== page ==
- If you are hiring a contractor who offers “architectural planning” or “structural design,” be sure the contractor is licensed by the Board of Architecture.
- Make sure your contractor has liability insurance. Ask to see a copy of the contractor’s worker’s compensation policy. You may be liable if a worker is injured on your property. Check with your insurance agent to find out whether your homeowner’s insurance will cover you and to what extent.
Residential building contractors, remodelers, and roofers who contract with an owner to build or remodel a house (including buildings that house up to four families) must have a license to operate in Minnesota. This licensing requirement even applies to persons that you hire when you are acting as your own “general contractor.” But there are exceptions to this rule, including: contractors that make less than $15,000 annually and obtain a certificate of exemption, specialty contractors that provide only one “special skill,” and homeowners doing work on their own homes. A contractor who does not need a State license may still be required to have a city license. If you have questions about whether a contractor must be licensed, call the Minnesota Department of Labor and Industry.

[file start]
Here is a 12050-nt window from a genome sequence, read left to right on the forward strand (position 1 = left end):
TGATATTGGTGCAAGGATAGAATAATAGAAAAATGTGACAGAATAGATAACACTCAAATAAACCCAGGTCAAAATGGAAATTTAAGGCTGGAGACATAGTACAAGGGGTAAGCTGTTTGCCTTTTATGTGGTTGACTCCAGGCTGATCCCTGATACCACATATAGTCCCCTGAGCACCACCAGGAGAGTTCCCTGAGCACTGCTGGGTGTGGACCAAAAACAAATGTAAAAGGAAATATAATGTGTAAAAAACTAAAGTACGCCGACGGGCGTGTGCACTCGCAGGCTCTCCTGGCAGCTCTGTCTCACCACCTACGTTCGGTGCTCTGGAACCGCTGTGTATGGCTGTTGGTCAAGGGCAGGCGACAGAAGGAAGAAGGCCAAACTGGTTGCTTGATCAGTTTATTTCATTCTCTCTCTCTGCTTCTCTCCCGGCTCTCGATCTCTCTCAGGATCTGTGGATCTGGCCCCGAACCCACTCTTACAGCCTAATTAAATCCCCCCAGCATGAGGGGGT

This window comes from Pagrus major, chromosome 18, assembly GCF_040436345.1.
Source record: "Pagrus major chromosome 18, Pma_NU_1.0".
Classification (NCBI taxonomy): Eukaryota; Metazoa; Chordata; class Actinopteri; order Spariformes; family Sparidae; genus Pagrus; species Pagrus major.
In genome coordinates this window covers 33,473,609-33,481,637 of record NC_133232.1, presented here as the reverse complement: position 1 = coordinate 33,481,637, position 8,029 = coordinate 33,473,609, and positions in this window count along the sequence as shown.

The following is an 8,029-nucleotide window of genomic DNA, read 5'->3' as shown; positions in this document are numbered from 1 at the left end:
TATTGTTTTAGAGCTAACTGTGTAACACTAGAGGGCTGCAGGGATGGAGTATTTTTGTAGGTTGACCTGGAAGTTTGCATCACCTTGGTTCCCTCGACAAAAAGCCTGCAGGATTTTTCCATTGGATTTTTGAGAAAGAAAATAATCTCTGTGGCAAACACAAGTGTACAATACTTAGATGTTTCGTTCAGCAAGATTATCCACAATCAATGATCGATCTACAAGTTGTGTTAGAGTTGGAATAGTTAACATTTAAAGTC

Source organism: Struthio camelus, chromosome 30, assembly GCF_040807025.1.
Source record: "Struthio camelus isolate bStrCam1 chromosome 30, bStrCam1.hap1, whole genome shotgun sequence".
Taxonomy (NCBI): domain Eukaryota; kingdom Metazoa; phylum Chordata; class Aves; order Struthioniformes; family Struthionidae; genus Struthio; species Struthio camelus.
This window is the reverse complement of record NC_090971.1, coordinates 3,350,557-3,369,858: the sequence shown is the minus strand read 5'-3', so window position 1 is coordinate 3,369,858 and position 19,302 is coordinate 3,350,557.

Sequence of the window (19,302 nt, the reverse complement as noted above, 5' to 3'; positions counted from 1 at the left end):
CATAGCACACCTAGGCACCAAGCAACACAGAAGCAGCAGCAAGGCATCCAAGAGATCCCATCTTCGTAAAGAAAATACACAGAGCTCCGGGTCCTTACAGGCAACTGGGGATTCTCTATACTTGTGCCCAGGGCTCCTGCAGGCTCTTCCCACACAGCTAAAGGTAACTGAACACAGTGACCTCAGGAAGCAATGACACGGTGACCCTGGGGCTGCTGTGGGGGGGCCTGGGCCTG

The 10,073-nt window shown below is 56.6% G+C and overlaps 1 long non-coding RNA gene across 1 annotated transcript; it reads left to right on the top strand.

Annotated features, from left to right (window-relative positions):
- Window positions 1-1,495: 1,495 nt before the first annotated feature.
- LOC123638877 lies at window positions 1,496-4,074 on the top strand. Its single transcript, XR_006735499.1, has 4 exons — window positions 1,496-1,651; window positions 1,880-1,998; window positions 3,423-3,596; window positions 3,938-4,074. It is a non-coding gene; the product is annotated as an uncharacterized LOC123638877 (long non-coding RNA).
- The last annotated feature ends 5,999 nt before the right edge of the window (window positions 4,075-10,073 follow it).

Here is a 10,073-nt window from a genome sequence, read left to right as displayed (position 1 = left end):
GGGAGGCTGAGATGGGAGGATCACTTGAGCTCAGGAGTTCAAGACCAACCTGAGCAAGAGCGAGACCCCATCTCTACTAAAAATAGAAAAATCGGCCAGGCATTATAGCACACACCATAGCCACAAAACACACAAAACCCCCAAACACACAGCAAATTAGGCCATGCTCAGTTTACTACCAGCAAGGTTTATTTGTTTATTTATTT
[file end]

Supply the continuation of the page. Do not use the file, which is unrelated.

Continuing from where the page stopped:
Licensed contractors must list their license number on their contracts and in any advertising, including signs, vehicles, business cards, published advertisements, flyers, brochures, and websites. Licensed contractors must also maintain commercial general liability insurance, including premises and operations insurance and products and completed operations insurance, with limits of at least $100,000 per occurrence, $300,000 aggregate limit for bodily injury, and property damage insurance with limits of at least $25,000 or a policy with a single limit for bodily injury and property damage of $300,000 per occurrence and $300,000 aggregate limits.